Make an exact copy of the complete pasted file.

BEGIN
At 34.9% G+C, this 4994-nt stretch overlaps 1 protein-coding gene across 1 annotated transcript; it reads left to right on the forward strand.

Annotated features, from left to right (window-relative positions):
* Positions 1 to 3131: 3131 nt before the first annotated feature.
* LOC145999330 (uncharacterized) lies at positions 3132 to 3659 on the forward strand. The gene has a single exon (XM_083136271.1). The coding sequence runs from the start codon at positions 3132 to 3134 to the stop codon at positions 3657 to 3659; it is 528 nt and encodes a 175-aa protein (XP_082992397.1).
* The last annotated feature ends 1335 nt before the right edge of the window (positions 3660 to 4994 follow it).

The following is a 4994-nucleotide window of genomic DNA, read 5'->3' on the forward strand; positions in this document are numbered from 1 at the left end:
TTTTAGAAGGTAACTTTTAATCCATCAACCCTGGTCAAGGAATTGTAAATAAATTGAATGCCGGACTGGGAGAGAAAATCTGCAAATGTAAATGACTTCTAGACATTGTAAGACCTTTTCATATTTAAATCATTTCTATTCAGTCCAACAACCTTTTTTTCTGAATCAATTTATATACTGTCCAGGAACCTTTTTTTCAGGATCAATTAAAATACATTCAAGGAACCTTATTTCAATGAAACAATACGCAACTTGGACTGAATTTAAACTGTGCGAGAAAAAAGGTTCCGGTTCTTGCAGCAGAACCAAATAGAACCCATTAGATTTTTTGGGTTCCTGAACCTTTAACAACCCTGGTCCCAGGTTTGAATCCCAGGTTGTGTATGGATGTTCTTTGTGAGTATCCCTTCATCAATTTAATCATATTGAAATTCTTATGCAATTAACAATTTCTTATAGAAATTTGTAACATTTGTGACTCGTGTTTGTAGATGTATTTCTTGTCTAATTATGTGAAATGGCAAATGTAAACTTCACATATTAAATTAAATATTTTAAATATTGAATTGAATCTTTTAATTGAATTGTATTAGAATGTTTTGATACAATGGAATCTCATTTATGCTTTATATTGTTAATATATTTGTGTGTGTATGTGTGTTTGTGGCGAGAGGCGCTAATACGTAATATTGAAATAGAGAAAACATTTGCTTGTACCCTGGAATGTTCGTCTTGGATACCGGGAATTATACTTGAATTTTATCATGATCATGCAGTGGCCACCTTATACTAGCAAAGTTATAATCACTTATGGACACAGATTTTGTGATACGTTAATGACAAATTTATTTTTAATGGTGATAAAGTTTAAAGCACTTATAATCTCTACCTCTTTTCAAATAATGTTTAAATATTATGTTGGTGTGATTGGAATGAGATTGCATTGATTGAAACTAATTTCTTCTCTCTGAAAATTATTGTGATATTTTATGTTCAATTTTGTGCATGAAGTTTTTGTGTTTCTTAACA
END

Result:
At 34.9% G+C, this 4994-nt stretch overlaps 1 protein-coding gene across 1 annotated transcript; it reads left to right on the forward strand.

Annotated features, from left to right (window-relative positions):
* Positions 1 to 3131: 3131 nt before the first annotated feature.
* LOC145999330 (uncharacterized) lies at positions 3132 to 3659 on the forward strand. The gene has a single exon (XM_083136271.1). The coding sequence runs from the start codon at positions 3132 to 3134 to the stop codon at positions 3657 to 3659; it is 528 nt and encodes a 175-aa protein (XP_082992397.1).
* The last annotated feature ends 1335 nt before the right edge of the window (positions 3660 to 4994 follow it).

The following is a 4994-nucleotide window of genomic DNA, read 5'->3' on the forward strand; positions in this document are numbered from 1 at the left end:
TTTTAGAAGGTAACTTTTAATCCATCAACCCTGGTCAAGGAATTGTAAATAAATTGAATGCCGGACTGGGAGAGAAAATCTGCAAATGTAAATGACTTCTAGACATTGTAAGACCTTTTCATATTTAAATCATTTCTATTCAGTCCAACAACCTTTTTTTCTGAATCAATTTATATACTGTCCAGGAACCTTTTTTTCAGGATCAATTAAAATACATTCAAGGAACCTTATTTCAATGAAACAATACGCAACTTGGACTGAATTTAAACTGTGCGAGAAAAAAGGTTCCGGTTCTTGCAGCAGAACCAAATAGAACCCATTAGATTTTTTGGGTTCCTGAACCTTTAACAACCCTGGTCCCAGGTTTGAATCCCAGGTTGTGTATGGATGTTCTTTGTGAGTATCCCTTCATCAATTTAATCATATTGAAATTCTTATGCAATTAACAATTTCTTATAGAAATTTGTAACATTTGTGACTCGTGTTTGTAGATGTATTTCTTGTCTAATTATGTGAAATGGCAAATGTAAACTTCACATATTAAATTAAATATTTTAAATATTGAATTGAATCTTTTAATTGAATTGTATTAGAATGTTTTGATACAATGGAATCTCATTTATGCTTTATATTGTTAATATATTTGTGTGTGTATGTGTGTTTGTGGCGAGAGGCGCTAATACGTAATATTGAAATAGAGAAAACATTTGCTTGTACCCTGGAATGTTCGTCTTGGATACCGGGAATTATACTTGAATTTTATCATGATCATGCAGTGGCCACCTTATACTAGCAAAGTTATAATCACTTATGGACACAGATTTTGTGATACGTTAATGACAAATTTATTTTTAATGGTGATAAAGTTTAAAGCACTTATAATCTCTACCTCTTTTCAAATAATGTTTAAATATTATGTTGGTGTGATTGGAATGAGATTGCATTGATTGAAACTAATTTCTTCTCTCTGAAAATTATTGTGATATTTTATGTTCAATTTTGTGCATGAAGTTTTTGTGTTTCTTAACA